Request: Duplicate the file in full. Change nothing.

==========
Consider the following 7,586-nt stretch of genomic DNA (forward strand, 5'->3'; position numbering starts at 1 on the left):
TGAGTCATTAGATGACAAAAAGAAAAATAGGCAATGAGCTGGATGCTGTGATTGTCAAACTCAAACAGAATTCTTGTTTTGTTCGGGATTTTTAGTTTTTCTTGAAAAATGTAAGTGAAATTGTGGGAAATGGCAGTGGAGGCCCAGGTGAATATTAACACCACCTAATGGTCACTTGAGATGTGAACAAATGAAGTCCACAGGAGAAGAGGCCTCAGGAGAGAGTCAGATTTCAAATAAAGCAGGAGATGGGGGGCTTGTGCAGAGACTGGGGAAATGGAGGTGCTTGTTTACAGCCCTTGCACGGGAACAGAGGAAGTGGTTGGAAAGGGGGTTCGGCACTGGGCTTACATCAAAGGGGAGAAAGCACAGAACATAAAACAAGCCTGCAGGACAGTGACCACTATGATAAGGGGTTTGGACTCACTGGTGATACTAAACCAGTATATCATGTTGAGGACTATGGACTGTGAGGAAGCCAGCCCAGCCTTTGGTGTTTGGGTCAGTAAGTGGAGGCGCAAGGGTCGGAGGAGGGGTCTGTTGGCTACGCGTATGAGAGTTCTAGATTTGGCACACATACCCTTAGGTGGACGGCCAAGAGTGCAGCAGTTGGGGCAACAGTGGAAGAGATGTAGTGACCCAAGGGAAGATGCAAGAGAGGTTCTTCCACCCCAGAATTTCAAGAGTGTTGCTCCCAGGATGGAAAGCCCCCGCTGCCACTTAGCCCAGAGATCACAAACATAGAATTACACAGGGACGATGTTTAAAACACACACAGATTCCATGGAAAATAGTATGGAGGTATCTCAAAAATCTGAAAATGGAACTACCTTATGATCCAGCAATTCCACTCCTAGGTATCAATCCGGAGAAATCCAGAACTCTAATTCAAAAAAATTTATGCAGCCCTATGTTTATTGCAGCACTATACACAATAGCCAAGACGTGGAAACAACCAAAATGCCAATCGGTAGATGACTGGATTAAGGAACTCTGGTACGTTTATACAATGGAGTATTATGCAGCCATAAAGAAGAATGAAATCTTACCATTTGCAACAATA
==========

Consider the following 7,586-nt stretch of genomic DNA (forward strand, 5'->3'; position numbering starts at 1 on the left):
TGAGTCATTAGATGACAAAAAGAAAAATAGGCAATGAGCTGGATGCTGTGATTGTCAAACTCAAACAGAATTCTTGTTTTGTTCGGGATTTTTAGTTTTTCTTGAAAAATGTAAGTGAAATTGTGGGAAATGGCAGTGGAGGCCCAGGTGAATATTAACACCACCTAATGGTCACTTGAGATGTGAACAAATGAAGTCCACAGGAGAAGAGGCCTCAGGAGAGAGTCAGATTTCAAATAAAGCAGGAGATGGGGGGCTTGTGCAGAGACTGGGGAAATGGAGGTGCTTGTTTACAGCCCTTGCACGGGAACAGAGGAAGTGGTTGGAAAGGGGGTTCGGCACTGGGCTTACATCAAAGGGGAGAAAGCACAGAACATAAAACAAGCCTGCAGGACAGTGACCACTATGATAAGGGGTTTGGACTCACTGGTGATACTAAACCAGTATATCATGTTGAGGACTATGGACTGTGAGGAAGCCAGCCCAGCCTTTGGTGTTTGGGTCAGTAAGTGGAGGCGCAAGGGTCGGAGGAGGGGTCTGTTGGCTACGCGTATGAGAGTTCTAGATTTGGCACACATACCCTTAGGTGGACGGCCAAGAGTGCAGCAGTTGGGGCAACAGTGGAAGAGATGTAGTGACCCAAGGGAAGATGCAAGAGAGGTTCTTCCACCCCAGAATTTCAAGAGTGTTGCTCCCAGGATGGAAAGCCCCCGCTGCCACTTAGCCCAGAGATCACAAACATAGAATTACACAGGGACGATGTTTAAAACACACACAGATTCCATGGAAAATAGTATGGAGGTATCTCAAAAATCTGAAAATGGAACTACCTTATGATCCAGCAATTCCACTCCTAGGTATCAATCCGGAGAAATCCAGAACTCTAATTCAAAAAAATTTATGCAGCCCTATGTTTATTGCAGCACTATACACAATAGCCAAGACGTGGAAACAACCAAAATGCCAATCGGTAGATGACTGGATTAAGGAACTCTGGTACGTTTATACAATGGAGTATTATGCAGCCATAAAGAAGAATGAAATCTTACCATTTGCAACAATA